“Hiya, darling,” she muttered, as the heroin rushed through her veins. Wilma slumped against the rotted post and gulped the air greedily. Belle looked at her mom and shook her head. The needle was still stuck in Wilma’s vein. Belle pulled the syringe out and set it to the side. Wilma snored.
Jocko walked out onto the porch bare chested and smacked his lips. ‘A few more years and that fruit will be worth picking. Just got to tough it out with her junkie momma until then.’
“You want a hit?”
Belle shook her head no and went to move around him. Jocko smacked her on the rump. “One day, you will want some, and then I’ll give you all you can handle.” He smiled at Belle, his yellow teeth flashing menacingly. Belle suppressed the urge to vomit and continued inside.
“No thanks,” she said as she went to her room. Cockroaches scattered when she flipped on the light. The hot night air was suffocating. Belle opened the window and turned on a lamp. She checked her bed for bugs and roaches. There were none on the bed.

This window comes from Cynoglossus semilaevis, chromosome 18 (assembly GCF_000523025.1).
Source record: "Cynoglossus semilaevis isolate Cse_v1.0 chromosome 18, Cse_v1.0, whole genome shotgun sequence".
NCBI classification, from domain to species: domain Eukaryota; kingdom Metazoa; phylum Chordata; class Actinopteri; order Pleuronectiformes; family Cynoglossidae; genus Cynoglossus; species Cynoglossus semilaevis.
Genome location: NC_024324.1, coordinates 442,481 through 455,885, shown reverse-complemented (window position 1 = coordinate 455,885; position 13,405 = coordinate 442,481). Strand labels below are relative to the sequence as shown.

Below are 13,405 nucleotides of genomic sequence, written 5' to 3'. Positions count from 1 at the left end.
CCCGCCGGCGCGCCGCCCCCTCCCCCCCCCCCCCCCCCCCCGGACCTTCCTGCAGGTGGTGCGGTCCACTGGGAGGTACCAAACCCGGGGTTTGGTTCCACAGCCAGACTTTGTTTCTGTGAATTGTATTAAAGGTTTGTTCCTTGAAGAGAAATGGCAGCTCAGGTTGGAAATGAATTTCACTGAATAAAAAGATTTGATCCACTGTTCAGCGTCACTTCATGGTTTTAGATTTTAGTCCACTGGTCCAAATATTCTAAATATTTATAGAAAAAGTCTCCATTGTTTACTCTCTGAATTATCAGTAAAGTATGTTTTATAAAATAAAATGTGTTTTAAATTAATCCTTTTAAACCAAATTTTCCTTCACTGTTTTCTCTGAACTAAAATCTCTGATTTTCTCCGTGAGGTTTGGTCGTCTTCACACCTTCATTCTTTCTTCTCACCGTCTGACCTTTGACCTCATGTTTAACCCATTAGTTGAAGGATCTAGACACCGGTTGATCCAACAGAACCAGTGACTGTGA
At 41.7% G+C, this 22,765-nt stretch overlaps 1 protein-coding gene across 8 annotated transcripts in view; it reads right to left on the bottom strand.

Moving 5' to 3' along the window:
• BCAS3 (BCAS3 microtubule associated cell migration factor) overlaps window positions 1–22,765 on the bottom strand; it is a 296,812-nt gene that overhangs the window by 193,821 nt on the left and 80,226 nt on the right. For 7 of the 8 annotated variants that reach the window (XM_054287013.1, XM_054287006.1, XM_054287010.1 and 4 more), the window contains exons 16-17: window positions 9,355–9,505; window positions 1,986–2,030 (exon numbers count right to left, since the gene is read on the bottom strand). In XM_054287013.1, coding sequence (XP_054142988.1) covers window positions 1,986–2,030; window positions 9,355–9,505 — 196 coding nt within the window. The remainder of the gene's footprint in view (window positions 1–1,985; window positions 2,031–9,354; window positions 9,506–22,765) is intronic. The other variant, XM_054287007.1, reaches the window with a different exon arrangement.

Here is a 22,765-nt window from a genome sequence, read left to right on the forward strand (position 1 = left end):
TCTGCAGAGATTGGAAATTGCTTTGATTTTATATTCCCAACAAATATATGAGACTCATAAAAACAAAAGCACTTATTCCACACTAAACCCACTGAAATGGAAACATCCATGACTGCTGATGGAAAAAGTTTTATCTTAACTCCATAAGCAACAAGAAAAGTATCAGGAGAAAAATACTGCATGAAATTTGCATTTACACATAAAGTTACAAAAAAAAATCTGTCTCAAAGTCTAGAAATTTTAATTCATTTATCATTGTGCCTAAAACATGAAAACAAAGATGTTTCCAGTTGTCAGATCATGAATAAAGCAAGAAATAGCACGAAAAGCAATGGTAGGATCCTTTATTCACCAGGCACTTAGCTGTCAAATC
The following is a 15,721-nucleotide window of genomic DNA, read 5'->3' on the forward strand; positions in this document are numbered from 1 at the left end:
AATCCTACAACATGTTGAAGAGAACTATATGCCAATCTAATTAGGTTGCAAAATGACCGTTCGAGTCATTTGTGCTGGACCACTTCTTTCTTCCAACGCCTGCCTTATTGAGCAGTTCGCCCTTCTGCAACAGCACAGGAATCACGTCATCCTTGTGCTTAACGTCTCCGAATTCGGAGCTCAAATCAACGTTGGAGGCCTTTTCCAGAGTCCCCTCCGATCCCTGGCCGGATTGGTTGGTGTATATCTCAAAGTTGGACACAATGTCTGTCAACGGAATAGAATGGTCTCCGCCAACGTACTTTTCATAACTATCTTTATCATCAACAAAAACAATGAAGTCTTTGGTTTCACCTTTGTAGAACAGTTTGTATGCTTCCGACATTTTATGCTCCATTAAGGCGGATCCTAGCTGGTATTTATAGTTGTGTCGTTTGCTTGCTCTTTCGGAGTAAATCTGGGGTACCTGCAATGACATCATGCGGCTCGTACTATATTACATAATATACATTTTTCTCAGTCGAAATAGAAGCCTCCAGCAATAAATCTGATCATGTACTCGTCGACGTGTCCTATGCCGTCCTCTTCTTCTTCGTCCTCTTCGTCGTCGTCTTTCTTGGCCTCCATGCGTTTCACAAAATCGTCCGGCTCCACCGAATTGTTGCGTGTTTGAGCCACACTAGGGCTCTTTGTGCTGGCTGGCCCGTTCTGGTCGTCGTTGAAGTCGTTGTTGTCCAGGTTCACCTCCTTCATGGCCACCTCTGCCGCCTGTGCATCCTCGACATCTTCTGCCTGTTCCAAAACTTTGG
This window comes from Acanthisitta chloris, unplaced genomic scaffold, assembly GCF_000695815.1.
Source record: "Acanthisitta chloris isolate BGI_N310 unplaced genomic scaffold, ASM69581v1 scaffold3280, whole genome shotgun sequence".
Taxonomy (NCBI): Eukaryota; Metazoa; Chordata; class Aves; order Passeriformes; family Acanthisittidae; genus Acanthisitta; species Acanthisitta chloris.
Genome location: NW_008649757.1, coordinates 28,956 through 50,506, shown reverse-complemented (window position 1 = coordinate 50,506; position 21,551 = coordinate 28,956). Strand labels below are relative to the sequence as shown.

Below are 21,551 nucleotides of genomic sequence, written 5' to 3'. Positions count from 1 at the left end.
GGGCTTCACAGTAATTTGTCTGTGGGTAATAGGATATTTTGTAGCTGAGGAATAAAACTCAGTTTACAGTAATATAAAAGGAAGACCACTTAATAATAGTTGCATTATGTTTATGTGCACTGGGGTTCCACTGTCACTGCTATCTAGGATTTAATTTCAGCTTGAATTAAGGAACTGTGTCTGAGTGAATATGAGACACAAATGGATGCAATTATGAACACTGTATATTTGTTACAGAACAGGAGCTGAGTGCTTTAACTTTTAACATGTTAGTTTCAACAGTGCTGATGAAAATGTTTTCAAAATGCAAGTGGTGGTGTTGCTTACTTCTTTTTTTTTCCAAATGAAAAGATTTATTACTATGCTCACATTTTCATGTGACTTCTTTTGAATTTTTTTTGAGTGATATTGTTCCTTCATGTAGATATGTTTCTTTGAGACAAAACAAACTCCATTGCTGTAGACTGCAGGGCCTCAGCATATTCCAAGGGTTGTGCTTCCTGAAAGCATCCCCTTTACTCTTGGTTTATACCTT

She opened up her favorite story, The Sword and The Stone, by T. H. White, and leaned against the corner bedpost. Belle read until her eyes grew heavy.
During the night, she woke several times. Jocko and Wilma would laugh raucously about something they saw on television, or they would argue, and Jocko would slap Wilma around. Belle covered her head with her pillow and tried to ignore the anguished sobs of her mother.
As dawn approached, Belle rose from her bed and prepared for the day. She showered and dressed in a yellow sundress with flowers on the material, brushed her hair and let it hang loose about her narrow shoulders, and wore her best black shoes. Then she topped off her outfit with a big, floppy hat that drooped on all sides. Belle smiled in the mirror and whispered, “I am beautiful. I am not my mother.”
At 0900, she slipped from the house and stood on the corner until the van from Mountain Top Faith Center arrived. She boarded the bus and stared from the window. Children’s laughter carried through the bus, and for once, Belle felt at home and at peace.
Davy stood in front of his window and peeked from behind the curtain. No one was near his gate, no one had crossed his perimeter. He sipped coffee from his steel mug and kept watch. People drove by and always slowed down to look at the cabin. These ‘on-lookers’, busybodies Davy called them, were an annoyance, but part and parcel of living in a small town. It was the price of being the local freak and monster.
“Keep moving,” he chided them in his mind. “Nothing to see here.” His home front secured, Davy sat in his recliner and flicked on the local news in hopes there was something good going on somewhere in the world.
It was all bad news.